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Caleb Schiff

Caleb Schiff (left) was inspired to start Pizzicletta after trying his first wood fired pizza in Verona, Italy in 2007. More than a decade later, the pizza shop has become a staple in the Flagstaff food scene. Photo by Don Fox

This month, boils and ghouls, the team of creeps in the Masters of Brewtality crypt are heading above ground to tackle one of the most important aspects of craft beer culture: pizza. 

Pizza and beer have long been recognized as the two most important things ever created by our species. In celebration of that undisputed and in no way exaggerated fact, we had a sit down with Pizzicletta’s owner Caleb Schiff to talk about the history and inspiration behind one of Flagstaff’s favorite pizza joints.  

MOB: First off, we love your pizza and we love the fact that the two locations are closely tied to two of our favorite breweries, Mother Road and Dark Sky. How’d the whole thing get started?

Caleb Schiff: 2011 was when we first opened and we just celebrated our eight-year anniversary this month. The idea and the name started around 2007 when I built a wood-fired oven in my backyard. The name was the root of the business, though, coming from the Italian word for bicycle, which is bicicletta, and, of course, pizza. It harks back to a trip I made earlier in 2007 when I biked through northern Italy for two weeks and had my first wood-fired pizza. I was floored. That was the initial spark and from there, I built one up in my backyard.

The inspiration adventure gives us. What city?

It was in Verona, famously where Romeo and Juliet was set, and it was after my first day biking. Long day, too. I went from Milan to Verona and got, like, 120 miles in. I know I was very, very hungry, but the pizza was very, very good (laughs).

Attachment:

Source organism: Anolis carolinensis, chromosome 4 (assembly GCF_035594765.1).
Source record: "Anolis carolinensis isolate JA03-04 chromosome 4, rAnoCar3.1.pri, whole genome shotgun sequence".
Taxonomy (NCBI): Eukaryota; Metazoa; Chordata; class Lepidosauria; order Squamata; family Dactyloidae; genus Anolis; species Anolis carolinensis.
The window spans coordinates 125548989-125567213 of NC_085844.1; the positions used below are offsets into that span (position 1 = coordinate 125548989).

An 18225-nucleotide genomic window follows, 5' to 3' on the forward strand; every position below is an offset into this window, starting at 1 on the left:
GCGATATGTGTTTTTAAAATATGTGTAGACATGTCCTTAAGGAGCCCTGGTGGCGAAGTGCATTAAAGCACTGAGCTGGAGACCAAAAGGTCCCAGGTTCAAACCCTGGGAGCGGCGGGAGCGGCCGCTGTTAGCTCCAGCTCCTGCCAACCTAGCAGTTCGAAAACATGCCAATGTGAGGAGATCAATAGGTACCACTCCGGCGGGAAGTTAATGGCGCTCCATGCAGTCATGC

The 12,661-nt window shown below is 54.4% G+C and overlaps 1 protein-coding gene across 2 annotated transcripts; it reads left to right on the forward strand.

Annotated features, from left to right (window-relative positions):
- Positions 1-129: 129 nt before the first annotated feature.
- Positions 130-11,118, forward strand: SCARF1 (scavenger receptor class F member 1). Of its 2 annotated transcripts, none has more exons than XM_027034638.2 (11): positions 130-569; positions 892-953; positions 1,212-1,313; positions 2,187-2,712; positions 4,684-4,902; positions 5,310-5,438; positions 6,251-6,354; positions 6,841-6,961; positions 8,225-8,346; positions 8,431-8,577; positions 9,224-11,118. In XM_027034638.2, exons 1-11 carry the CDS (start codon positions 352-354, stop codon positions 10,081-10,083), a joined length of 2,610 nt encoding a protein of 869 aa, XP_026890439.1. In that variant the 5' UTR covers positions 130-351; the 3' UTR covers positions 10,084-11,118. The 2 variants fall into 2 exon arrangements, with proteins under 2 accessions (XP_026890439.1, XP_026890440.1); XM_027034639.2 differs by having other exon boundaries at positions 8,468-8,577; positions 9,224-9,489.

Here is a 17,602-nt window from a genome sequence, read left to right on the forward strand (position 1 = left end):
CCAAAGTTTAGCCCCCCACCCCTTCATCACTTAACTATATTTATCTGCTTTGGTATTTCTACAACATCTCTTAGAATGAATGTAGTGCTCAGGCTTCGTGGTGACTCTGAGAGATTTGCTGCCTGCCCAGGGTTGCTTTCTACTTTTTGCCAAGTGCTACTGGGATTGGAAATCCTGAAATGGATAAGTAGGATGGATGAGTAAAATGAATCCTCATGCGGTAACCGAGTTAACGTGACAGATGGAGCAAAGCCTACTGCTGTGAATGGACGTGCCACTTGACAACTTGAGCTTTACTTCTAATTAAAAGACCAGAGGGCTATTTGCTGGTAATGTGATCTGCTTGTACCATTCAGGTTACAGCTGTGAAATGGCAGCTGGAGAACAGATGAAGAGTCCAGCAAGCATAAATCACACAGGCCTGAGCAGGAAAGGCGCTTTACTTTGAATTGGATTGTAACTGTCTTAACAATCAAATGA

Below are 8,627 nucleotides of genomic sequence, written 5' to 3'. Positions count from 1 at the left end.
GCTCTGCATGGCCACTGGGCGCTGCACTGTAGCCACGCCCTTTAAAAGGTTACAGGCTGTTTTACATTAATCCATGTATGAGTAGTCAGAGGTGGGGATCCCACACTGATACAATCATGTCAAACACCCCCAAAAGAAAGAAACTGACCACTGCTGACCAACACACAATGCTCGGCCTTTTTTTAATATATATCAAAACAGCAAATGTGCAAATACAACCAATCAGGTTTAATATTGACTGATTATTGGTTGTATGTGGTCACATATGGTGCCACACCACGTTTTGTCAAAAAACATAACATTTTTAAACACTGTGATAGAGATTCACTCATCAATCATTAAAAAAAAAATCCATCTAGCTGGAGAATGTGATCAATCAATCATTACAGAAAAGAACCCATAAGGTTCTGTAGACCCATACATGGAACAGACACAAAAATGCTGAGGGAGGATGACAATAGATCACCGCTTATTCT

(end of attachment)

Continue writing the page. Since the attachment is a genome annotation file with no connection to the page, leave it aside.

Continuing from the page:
Obviously, there have been some changes since that first oven. Are you still using your own design?

That one took me about three months to build over the summer and was a really fun project. Even then, I wasn’t sure what it was going to turn into, as far as a business or anything like that. Looking back, there were definitely some things I could’ve done differently. When I started putting the business together, I looked into Stefano Ferrara ovens which are made in Naples, which is kind of the birthplace of pizza. He’s a third generation oven maker and his family has been at it for about 100 years. So that’s what we’ve been using.

How did you go about getting started?  

Pizzicleta

Pizza and beer have long been recognized as the two most important things ever created by our species. Pizzicletta owner Caleb Schiff talks about the history and inspiration behind one of Flagstaff’s favorite pizza joints. Courtesy photo

I didn’t know what the heck I was doing (laughs). I’ve got a master’s in geology. I didn’t have a business degree and hardly any culinary experience, but I’ve got critical thinking skills and can solve problems. I just wanted to keep things very small and our menu simple. Our first space was tiny because that’s what I thought I could manage initially. We opened about four months before Mother Road, but they were already doing construction when we signed the lease. A lot of people think we got the Pizzicletta name since we're next to door to Bike Revolution, but it was just a happy coincidence. Bikes, beer and pizza all in one building is a pretty rad building. 

These are a few of our favorite things…  

But, at that time, the Southside was not what it is now, which was good in some ways. Rent was dirt cheap, but it was a little less kept and a little rougher place. Around 2013 or 2014, Mother Road reached out to us to ask if we’d like to serve pizza in the taproom and of course I was like, “Hell yeah!”  

You’ve got separate menus for each location. For Mother Road, what’s your favorite beer and pizza combo?  

I usually lean toward lighter beers and like their session IPA, Daily Driver and a red-based pizza.  

And you’ve just cleared two and half months in the new location inside Dark Sky.  

And had signed the lease just five months before that! It all happened so fast.  

Has this second location taken any pressure off the other location? It just seems like you all are slammed all the time.

Maybe a little. We did 300 pizzas on our anniversary at the first location.

What’s your recommended beer and pizza combo over at Dark Sky? We’re hooked on the watermelon sour and the Bee’s Knees.  

What was interesting about developing the pizza menu at Dark Sky was that every night at location one, we’ve had a special. We knew what sold well and one of the most popular flavor combinations was something sweet, typically honey, heat and a meat. And the Bee’s Knees is definitely our best seller there. I’m a fan of sours with pizza, too.    

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